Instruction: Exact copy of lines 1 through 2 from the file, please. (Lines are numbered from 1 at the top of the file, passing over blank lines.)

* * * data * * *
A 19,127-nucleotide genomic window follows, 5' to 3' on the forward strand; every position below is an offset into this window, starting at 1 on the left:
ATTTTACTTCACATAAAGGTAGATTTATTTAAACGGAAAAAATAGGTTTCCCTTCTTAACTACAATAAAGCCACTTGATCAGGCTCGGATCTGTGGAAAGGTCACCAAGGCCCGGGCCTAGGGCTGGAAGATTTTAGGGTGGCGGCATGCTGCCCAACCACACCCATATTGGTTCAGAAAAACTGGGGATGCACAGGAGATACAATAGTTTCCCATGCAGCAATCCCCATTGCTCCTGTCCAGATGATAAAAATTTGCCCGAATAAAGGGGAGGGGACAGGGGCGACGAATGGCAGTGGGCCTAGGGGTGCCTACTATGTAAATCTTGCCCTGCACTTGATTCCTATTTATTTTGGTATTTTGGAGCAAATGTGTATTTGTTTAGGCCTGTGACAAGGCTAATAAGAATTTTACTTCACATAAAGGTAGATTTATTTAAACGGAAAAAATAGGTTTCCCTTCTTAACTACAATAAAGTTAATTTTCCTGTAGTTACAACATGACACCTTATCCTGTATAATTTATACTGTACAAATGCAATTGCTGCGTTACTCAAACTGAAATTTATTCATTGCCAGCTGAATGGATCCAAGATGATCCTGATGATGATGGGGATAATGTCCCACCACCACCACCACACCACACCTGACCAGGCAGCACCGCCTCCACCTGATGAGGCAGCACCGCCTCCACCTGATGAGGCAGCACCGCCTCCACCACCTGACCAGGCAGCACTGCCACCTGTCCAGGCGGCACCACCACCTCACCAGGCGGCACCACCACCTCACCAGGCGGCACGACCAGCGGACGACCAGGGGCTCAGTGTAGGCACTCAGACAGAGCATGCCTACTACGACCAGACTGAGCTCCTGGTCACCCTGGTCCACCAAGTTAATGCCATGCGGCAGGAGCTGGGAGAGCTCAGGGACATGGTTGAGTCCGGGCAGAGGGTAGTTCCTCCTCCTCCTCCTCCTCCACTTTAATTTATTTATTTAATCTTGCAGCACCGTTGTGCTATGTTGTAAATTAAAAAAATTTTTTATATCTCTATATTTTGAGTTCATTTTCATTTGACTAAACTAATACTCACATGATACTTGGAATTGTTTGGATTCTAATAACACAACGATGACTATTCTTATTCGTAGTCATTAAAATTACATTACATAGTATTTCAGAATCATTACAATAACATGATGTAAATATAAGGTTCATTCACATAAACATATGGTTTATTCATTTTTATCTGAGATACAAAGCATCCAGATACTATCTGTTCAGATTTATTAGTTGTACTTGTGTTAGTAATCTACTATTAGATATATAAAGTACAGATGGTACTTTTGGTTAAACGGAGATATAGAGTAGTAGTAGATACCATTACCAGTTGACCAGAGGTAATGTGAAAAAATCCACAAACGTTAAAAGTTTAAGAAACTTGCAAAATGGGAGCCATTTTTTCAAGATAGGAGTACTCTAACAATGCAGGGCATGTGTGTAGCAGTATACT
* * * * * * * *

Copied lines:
A 19,127-nucleotide genomic window follows, 5' to 3' on the forward strand; every position below is an offset into this window, starting at 1 on the left:
ATTTTACTTCACATAAAGGTAGATTTATTTAAACGGAAAAAATAGGTTTCCCTTCTTAACTACAATAAAGCCACTTGATCAGGCTCGGATCTGTGGAAAGGTCACCAAGGCCCGGGCCTAGGGCTGGAAGATTTTAGGGTGGCGGCATGCTGCCCAACCACACCCATATTGGTTCAGAAAAACTGGGGATGCACAGGAGATACAATAGTTTCCCATGCAGCAATCCCCATTGCTCCTGTCCAGATGATAAAAATTTGCCCGAATAAAGGGGAGGGGACAGGGGCGACGAATGGCAGTGGGCCTAGGGGTGCCTACTATGTAAATCTTGCCCTGCACTTGATTCCTATTTATTTTGGTATTTTGGAGCAAATGTGTATTTGTTTAGGCCTGTGACAAGGCTAATAAGAATTTTACTTCACATAAAGGTAGATTTATTTAAACGGAAAAAATAGGTTTCCCTTCTTAACTACAATAAAGTTAATTTTCCTGTAGTTACAACATGACACCTTATCCTGTATAATTTATACTGTACAAATGCAATTGCTGCGTTACTCAAACTGAAATTTATTCATTGCCAGCTGAATGGATCCAAGATGATCCTGATGATGATGGGGATAATGTCCCACCACCACCACCACACCACACCTGACCAGGCAGCACCGCCTCCACCTGATGAGGCAGCACCGCCTCCACCTGATGAGGCAGCACCGCCTCCACCACCTGACCAGGCAGCACTGCCACCTGTCCAGGCGGCACCACCACCTCACCAGGCGGCACCACCACCTCACCAGGCGGCACGACCAGCGGACGACCAGGGGCTCAGTGTAGGCACTCAGACAGAGCATGCCTACTACGACCAGACTGAGCTCCTGGTCACCCTGGTCCACCAAGTTAATGCCATGCGGCAGGAGCTGGGAGAGCTCAGGGACATGGTTGAGTCCGGGCAGAGGGTAGTTCCTCCTCCTCCTCCTCCTCCACTTTAATTTATTTATTTAATCTTGCAGCACCGTTGTGCTATGTTGTAAATTAAAAAAATTTTTTATATCTCTATATTTTGAGTTCATTTTCATTTGACTAAACTAATACTCACATGATACTTGGAATTGTTTGGATTCTAATAACACAACGATGACTATTCTTATTCGTAGTCATTAAAATTACATTACATAGTATTTCAGAATCATTACAATAACATGATGTAAATATAAGGTTCATTCACATAAACATATGGTTTATTCATTTTTATCTGAGATACAAAGCATCCAGATACTATCTGTTCAGATTTATTAGTTGTACTTGTGTTAGTAATCTACTATTAGATATATAAAGTACAGATGGTACTTTTGGTTAAACGGAGATATAGAGTAGTAGTAGATACCATTACCAGTTGACCAGAGGTAATGTGAAAAAATCCACAAACGTTAAAAGTTTAAGAAACTTGCAAAATGGGAGCCATTTTTTCAAGATAGGAGTACTCTAACAATGCAGGGCATGTGTGTAGCAGTATACT